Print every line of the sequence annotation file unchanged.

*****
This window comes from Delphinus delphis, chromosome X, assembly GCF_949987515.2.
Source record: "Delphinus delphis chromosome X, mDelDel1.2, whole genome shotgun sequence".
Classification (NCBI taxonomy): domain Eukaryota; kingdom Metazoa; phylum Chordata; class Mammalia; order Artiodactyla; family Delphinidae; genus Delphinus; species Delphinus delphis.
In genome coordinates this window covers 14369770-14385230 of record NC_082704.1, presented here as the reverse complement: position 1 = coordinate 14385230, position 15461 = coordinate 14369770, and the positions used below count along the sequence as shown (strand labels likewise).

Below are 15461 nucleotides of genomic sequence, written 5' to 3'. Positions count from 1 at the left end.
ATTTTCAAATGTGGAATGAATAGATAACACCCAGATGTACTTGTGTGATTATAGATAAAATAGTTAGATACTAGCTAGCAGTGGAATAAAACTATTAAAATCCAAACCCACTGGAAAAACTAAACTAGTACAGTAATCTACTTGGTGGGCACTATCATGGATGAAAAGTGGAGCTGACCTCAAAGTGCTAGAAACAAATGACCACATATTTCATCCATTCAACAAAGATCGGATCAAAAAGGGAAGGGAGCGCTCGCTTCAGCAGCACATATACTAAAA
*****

This window comes from Delphinus delphis, chromosome X, assembly GCF_949987515.2.
Source record: "Delphinus delphis chromosome X, mDelDel1.2, whole genome shotgun sequence".
Classification (NCBI taxonomy): domain Eukaryota; kingdom Metazoa; phylum Chordata; class Mammalia; order Artiodactyla; family Delphinidae; genus Delphinus; species Delphinus delphis.
In genome coordinates this window covers 14369770-14385230 of record NC_082704.1, presented here as the reverse complement: position 1 = coordinate 14385230, position 15461 = coordinate 14369770, and the positions used below count along the sequence as shown (strand labels likewise).

Below are 15461 nucleotides of genomic sequence, written 5' to 3'. Positions count from 1 at the left end.
ATTTTCAAATGTGGAATGAATAGATAACACCCAGATGTACTTGTGTGATTATAGATAAAATAGTTAGATACTAGCTAGCAGTGGAATAAAACTATTAAAATCCAAACCCACTGGAAAAACTAAACTAGTACAGTAATCTACTTGGTGGGCACTATCATGGATGAAAAGTGGAGCTGACCTCAAAGTGCTAGAAACAAATGACCACATATTTCATCCATTCAACAAAGATCGGATCAAAAAGGGAAGGGAGCGCTCGCTTCAGCAGCACATATACTAAAA